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  1. Understanding factors affecting tooth wear in primates is of interest because as teeth wear, their chewing efficiency can change—in some species positively and in others negatively. It is well known that teeth wear with age, but relationships between sex and tooth wear and between body size and tooth wear are less well understood. Here we analyze molar wear scores from a cross-sectional sample of 212 Cayo Santiago rhesus monkey (Macaca mulatta) adults examined in 1985. Because males are generally larger than females—potentially processing more food over their lifetimes—we hypothesized that with age included in an ordinal logistic regression model, malesmore »would exhibit significantly greater wear than females. We further hypothesized that males of larger body mass would exhibit greater wear than males of smaller body mass. Finally, because many of the females were pregnant or lactating at the time of dental examination, we hypothesized that there would be no relationship between body mass and wear in females. We found that with age included in ordinal logistic regression models, males had significantly more worn molars than females, larger males had more worn molars than smaller males, and that for females, molar wear was not significantly related to body mass. These results suggest that over the life course, animals with larger body sizes (males vs. females and larger vs. smaller males) may accumulate more wear than those with smaller body sizes. Future analyses to be conducted on the Cayo Santiago monkeys’ skeletal remains will further evaluate this possibility.« less
  2. Among the many Callinectes spp. across the western Atlantic, the blue crab C. sapidus has the broadest latitudinal distribution, encompassing both tropical and temperate climates. Its life history varies latitudinally, from extended overwintering at high latitudes to year-round activity in tropical locations. Callinectes sapidus reovirus 1 (CsRV1) is a pathogenic virus first described in North Atlantic C. sapidus and has recently been detected in southern Brazil. Little information exists about CsRV1 prevalence at intervening latitudes or in overwintering blue crabs. Using a quantitative reverse transcription PCR (RT-qPCR) method, this study investigated CsRV1 prevalence in C. sapidus across latitudinal differences inmore »temperature and crab life history, as well as in additional Callinectes spp. and within overwintering C. sapidus . CsRV1 prevalence in C. sapidus was significantly correlated with high water temperature and blue crab winter dormancy. Prevalence of CsRV1 in C. sapidus on the mid-Atlantic coast was significantly lower in winter than in summer. CsRV1 infections were not detected in other Callinectes spp. These findings revealed that CsRV1 is present in C. sapidus across their range, but not in other Callinectes species, with prevalence associated with temperature and host life history. Such information helps us to better understand the underlying mechanisms that drive marine virus dynamics under changing environmental conditions.« less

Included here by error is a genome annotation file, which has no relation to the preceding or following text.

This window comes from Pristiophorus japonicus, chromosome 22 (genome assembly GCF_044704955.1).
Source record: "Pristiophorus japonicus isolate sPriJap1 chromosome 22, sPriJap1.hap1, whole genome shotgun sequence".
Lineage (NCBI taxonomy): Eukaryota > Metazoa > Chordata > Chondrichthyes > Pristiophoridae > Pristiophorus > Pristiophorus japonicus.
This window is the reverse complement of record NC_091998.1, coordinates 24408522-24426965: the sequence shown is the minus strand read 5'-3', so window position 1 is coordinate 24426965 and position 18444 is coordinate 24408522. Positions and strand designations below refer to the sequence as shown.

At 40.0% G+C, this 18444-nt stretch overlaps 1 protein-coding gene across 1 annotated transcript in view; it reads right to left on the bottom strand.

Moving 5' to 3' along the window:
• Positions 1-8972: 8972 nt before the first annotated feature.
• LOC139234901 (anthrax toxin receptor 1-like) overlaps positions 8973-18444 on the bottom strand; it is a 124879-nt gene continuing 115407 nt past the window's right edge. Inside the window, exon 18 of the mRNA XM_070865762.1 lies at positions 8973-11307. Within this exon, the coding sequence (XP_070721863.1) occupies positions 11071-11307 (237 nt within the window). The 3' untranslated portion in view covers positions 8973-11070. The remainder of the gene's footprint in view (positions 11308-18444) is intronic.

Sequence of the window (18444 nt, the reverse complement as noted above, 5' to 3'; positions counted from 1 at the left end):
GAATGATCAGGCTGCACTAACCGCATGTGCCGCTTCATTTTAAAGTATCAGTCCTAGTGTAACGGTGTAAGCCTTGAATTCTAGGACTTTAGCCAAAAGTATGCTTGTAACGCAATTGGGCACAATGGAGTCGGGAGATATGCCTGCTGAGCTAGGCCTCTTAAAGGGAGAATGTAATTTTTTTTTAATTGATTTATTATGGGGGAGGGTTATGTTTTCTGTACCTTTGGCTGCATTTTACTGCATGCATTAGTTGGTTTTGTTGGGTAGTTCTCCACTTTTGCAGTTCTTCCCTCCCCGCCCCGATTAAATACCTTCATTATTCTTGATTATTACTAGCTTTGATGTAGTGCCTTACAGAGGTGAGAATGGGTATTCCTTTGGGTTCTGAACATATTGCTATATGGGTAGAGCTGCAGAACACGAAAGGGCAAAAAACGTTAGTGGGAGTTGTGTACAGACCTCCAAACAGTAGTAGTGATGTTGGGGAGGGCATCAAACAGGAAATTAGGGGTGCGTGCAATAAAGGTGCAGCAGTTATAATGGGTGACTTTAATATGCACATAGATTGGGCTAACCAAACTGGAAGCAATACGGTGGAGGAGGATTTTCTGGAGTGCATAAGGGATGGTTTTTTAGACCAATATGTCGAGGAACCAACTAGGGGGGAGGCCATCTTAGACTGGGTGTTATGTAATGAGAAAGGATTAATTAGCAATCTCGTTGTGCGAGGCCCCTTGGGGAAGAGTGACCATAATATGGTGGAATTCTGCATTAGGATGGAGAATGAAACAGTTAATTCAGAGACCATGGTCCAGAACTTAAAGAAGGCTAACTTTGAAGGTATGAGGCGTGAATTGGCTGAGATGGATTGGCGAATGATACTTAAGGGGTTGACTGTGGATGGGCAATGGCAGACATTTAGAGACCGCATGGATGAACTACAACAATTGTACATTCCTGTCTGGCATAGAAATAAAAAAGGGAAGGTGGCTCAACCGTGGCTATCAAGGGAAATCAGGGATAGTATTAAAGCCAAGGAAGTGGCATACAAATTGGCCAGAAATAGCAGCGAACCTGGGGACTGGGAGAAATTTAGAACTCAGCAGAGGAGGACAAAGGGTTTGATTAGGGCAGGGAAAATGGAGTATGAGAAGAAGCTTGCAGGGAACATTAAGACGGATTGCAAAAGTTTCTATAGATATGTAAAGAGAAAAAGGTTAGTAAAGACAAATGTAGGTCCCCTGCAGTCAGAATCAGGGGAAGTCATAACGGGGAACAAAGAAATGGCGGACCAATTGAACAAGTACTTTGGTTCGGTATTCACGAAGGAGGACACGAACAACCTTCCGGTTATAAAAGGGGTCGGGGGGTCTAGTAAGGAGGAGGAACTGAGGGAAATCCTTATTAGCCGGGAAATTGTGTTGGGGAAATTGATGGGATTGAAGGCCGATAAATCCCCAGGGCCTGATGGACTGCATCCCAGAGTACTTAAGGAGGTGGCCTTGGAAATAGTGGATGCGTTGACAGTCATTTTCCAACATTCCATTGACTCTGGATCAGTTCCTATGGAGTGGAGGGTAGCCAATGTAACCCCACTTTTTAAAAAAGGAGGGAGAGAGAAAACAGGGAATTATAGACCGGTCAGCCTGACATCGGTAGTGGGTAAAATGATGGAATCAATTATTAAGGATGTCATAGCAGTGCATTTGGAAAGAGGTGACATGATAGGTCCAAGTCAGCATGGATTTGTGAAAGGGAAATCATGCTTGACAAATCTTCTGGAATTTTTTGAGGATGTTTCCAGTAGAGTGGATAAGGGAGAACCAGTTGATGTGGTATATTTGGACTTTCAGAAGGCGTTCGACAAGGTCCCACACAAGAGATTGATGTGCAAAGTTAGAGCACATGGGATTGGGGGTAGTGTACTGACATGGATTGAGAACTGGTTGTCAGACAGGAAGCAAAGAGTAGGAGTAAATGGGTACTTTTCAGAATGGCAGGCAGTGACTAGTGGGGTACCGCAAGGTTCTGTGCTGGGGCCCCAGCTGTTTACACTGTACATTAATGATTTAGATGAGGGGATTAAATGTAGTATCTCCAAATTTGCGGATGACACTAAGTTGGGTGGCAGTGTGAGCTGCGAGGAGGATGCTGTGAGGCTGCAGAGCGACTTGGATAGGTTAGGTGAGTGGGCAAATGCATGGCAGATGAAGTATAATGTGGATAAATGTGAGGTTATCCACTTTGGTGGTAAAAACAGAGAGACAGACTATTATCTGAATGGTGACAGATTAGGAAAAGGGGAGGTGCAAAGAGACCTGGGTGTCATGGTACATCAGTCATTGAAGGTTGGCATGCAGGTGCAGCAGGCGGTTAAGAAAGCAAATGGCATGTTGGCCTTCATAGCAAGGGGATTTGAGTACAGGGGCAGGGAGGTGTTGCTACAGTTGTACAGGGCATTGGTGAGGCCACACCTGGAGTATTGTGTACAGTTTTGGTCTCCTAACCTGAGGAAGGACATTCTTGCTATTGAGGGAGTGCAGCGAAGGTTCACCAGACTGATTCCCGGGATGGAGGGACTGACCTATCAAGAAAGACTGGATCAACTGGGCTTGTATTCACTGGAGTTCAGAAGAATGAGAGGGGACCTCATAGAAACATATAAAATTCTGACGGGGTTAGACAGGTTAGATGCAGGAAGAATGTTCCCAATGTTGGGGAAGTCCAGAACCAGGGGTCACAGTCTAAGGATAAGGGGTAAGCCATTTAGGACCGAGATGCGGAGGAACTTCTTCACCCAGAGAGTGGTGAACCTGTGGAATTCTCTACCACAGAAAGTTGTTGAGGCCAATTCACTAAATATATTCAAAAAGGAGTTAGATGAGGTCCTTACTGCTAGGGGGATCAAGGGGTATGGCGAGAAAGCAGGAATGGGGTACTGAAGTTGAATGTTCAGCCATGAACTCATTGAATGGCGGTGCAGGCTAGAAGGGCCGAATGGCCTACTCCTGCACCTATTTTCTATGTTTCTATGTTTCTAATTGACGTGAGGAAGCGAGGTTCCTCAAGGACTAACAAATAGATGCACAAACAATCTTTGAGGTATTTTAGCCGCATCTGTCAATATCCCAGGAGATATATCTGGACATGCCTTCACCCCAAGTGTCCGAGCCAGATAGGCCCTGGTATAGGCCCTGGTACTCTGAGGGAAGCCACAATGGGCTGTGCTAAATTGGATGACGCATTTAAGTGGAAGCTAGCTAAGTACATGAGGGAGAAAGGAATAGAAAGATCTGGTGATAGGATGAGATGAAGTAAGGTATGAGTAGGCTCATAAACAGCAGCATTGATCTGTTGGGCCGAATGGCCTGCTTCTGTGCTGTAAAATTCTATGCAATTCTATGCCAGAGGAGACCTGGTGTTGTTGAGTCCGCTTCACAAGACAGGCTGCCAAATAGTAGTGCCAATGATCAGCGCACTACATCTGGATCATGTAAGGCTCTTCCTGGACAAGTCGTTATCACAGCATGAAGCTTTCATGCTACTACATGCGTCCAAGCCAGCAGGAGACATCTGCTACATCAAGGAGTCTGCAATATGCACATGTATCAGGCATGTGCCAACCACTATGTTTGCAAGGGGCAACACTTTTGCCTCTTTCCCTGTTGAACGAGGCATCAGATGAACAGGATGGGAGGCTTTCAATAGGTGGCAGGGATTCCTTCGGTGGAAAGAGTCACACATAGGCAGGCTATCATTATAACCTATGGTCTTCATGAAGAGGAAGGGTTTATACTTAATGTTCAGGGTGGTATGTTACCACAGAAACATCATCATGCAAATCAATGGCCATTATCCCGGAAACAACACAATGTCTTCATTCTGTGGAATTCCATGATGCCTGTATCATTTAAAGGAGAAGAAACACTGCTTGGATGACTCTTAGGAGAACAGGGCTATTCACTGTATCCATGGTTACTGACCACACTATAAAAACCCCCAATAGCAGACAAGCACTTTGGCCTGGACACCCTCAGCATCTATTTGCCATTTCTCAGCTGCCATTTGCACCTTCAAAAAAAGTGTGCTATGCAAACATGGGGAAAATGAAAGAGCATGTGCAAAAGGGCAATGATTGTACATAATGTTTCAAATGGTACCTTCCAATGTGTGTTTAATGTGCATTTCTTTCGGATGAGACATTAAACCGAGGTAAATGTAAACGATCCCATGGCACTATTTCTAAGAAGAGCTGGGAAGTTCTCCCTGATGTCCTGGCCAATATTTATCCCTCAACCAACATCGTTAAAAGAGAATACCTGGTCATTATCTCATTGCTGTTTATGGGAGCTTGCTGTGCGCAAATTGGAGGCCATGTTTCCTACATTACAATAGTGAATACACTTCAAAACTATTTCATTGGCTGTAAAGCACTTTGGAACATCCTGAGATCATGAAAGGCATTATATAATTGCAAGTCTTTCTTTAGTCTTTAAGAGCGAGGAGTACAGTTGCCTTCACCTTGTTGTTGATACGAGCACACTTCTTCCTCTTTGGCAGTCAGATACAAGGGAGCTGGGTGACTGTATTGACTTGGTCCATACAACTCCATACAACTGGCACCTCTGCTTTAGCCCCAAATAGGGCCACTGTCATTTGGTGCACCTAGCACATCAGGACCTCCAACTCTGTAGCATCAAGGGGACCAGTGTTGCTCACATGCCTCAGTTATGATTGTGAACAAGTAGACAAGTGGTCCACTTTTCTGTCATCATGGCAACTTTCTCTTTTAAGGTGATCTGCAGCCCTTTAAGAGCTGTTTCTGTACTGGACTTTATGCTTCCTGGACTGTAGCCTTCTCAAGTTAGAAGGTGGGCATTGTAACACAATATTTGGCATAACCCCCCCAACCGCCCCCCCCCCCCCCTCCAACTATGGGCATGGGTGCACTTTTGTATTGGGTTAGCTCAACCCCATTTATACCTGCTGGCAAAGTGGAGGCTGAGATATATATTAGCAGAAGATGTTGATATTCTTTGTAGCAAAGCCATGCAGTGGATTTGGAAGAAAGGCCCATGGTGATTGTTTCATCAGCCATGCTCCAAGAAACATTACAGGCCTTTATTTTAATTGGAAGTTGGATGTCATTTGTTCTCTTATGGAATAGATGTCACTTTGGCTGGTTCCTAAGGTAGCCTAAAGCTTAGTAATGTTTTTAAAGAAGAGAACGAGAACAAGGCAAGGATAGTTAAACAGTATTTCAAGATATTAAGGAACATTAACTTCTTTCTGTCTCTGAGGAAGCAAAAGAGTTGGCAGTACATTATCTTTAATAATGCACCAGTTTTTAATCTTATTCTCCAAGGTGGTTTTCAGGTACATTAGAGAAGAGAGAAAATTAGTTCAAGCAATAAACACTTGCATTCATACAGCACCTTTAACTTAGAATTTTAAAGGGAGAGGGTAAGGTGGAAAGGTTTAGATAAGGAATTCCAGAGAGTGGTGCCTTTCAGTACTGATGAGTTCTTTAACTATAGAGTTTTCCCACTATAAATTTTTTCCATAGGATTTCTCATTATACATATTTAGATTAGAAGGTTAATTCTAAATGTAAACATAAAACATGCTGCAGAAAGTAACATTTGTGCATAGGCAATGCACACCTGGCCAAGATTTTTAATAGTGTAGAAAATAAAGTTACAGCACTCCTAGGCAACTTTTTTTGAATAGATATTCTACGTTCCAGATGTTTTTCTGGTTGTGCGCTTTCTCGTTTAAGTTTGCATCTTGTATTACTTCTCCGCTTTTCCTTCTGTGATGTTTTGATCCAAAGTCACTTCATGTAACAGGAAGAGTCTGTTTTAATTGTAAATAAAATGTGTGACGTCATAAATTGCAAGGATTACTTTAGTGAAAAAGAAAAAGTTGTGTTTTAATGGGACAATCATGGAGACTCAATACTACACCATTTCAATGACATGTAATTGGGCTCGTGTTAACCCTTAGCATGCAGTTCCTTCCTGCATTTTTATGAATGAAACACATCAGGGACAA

3. Whispering-gallery-mode optical microresonators have found impactful applications in various areas due to their remarkable properties such as ultra-high quality factor (Q-factor), small mode volume, and strong evanescent field. Among these applications, controllable tuning of the optical Q-factor is vital for on-chip optical modulation and various opto-electronic devices. Here, we report an experimental demonstration with a hybrid structure formed by an ultra-high-Q microtoroid cavity and a graphene monolayer. Thanks to the strong interaction of the evanescent wave with the graphene, the structure allows the Q-factor to be controllably varied in the range of 3.9 × 105 ∼ 6.2 × 107 bymore »engineering optical absorption via changing the gap distance in between. At the same time, a resonant wavelength shift of 32 pm was also observed. Besides, the scheme enables us to approach the critical coupling with a coupling depth of 99.6%. As potential applications in integrated opto-electronic devices, we further use the system to realize a tunable optical filter with tunable bandwidth from 116.5 MHz to 2.2 GHz as well as an optical switch with a maximal extinction ratio of 31 dB and response time of 21 ms.« less
  4. Free, publicly-accessible full text available April 1, 2023
  5. Free, publicly-accessible full text available March 1, 2023